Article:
Countries neighbouring South Africa on Friday prepared to evacuate their citizens from South Africa as the UN raised the alarm over deadly xenophobic attacks which have displaced thousands.
The anti-foreigner violence, which erupted in the eastern port city of Durban, has left at least six people dead and spread to the economic hub, Johannesburg.
"In South Africa, xenophobic attacks over the last three weeks have... displaced over 5,000 foreign nationals," the UN refugee agency said, adding it was "extremely concerned".
"We would like to underscore that those affected in these xenophobic attacks are refugees and asylum seekers who were forced to leave their countries due to war and persecution," the UNHCR said.
Foreigners who have fled their homes are sheltering in makeshift camps.
Neighbouring Zimbabwe, Malawi and Mozambique announced plans to evacuate their citizens, as the violence drew regional outrage.
Zimbabwe's ambassador to South Africa, Isaac Moyo said the repatriation of about 1,000 Zimbabweans from Durban would start on Sunday.
In the Zimbabwean capital Harare, demonstrators marched to the South African embassy to condemn what they called the "senseless and gruesome slaughter" of fellow Africans.
In Mozambique, a group of about 200 on Friday blockaded the southern Lebombo border with South Africa, stoning South African vehicles.
"The demonstrators blocked the road for half an hour, refusing to allow cars with South African registration plates to pass," Moamba district police commander Alfonso Rocco told AFP.
South African gigs cancelled
In Zambia, a privately-owned radio station has stopped playing South African music in protest against the xenophobic attacks.
"Radio QFM has blacked out the playing of South African music effective today, April 17th in protest against xenophobic attacks on foreign nationals taking place in that country," QFM managing director Asan Nyama said in a statement posted on the station's website.
South African singer Kelly Khumalo was forced to postpone performances in London because of outrage, while Big Nuz -- a group that plays the popular Kwaito dance music genre -- had to cancel a concert in Zimbabwe, Minister in the Presidency Jeff Radebe said Friday.
The anger in neighbouring countries was exacerbated by the fact that they hosted thousands of South African exiles during the struggle against apartheid -- a point that President Jacob Zuma raised in a speech to parliament Thursday.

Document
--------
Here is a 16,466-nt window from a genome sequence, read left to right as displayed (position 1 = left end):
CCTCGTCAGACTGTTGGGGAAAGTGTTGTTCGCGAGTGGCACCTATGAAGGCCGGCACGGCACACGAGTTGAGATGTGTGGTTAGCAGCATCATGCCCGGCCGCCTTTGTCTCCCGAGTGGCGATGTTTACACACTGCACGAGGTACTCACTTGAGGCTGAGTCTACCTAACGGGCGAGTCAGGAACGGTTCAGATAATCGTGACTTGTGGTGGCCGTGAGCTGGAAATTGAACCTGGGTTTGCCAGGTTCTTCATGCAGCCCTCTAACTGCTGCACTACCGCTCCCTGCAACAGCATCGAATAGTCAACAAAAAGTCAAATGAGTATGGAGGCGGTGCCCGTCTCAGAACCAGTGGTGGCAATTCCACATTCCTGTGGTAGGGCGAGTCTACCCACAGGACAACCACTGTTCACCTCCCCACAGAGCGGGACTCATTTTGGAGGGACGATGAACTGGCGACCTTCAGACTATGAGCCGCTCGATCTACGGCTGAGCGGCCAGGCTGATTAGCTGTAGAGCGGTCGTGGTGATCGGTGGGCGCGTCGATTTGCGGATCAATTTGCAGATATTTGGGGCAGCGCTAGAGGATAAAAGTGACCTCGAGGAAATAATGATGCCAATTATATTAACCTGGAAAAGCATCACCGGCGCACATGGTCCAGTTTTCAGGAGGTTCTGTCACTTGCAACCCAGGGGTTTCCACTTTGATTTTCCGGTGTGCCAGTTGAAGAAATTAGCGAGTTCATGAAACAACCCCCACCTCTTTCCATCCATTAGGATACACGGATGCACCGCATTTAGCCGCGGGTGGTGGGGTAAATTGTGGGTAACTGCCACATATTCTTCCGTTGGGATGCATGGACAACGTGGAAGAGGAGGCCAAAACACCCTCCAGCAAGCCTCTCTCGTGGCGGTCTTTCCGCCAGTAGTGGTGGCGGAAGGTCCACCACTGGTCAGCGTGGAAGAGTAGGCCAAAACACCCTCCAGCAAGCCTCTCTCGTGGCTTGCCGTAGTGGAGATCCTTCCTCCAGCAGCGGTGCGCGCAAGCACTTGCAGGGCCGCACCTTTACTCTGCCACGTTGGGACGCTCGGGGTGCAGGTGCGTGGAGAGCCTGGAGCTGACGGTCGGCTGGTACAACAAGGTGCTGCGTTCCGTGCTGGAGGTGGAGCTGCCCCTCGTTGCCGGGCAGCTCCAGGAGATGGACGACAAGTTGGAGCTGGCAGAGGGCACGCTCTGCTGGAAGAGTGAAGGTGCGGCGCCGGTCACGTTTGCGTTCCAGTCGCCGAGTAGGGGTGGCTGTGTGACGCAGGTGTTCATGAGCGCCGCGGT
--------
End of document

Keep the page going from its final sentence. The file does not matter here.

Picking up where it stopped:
"We were treated with generosity, dignity and respect by our brothers and sisters on the rest of the continent," Zuma said, noting that their solidarity was "critical to achievement of freedom and democracy we are enjoying today".
'Government must act'
The latest violence has been largely blamed on a speech last month by King Goodwill Zwelithini, traditional leader of the Zulus, in which he blamed foreigners for South Africa's high crime rate and said they must "take their bags and go".
The king has since said his words were misinterpreted, but for some, Zwelithini simply articulated what many were feeling.
South Africa's relatively sophisticated economy attracts both legal and illegal African immigrants, but massive inequalities and high unemployment among locals breed resentment against them.
"We believe that the cause of the xenophobic attacks is policy failure by the government," said Mienke Mary Steytler, of the South African Institute of Race Relations. "High unemployment and inequality are not being tackled."
The Economic Community Of West African States (ECOWAS) condemned the "barbaric, criminal and xenophobic murder of innocent foreigners", calling on the South African government to act quickly to end the violence.
This is not the first wave of anti-foreigner violence in South Africa. In January, foreign shopkeepers in and around the vast township of Soweto, south of Johannesburg, were forced to flee and six were killed as looters rampaged through the area.
And in 2008, 62 people were killed in xenophobic violence across the city's townships.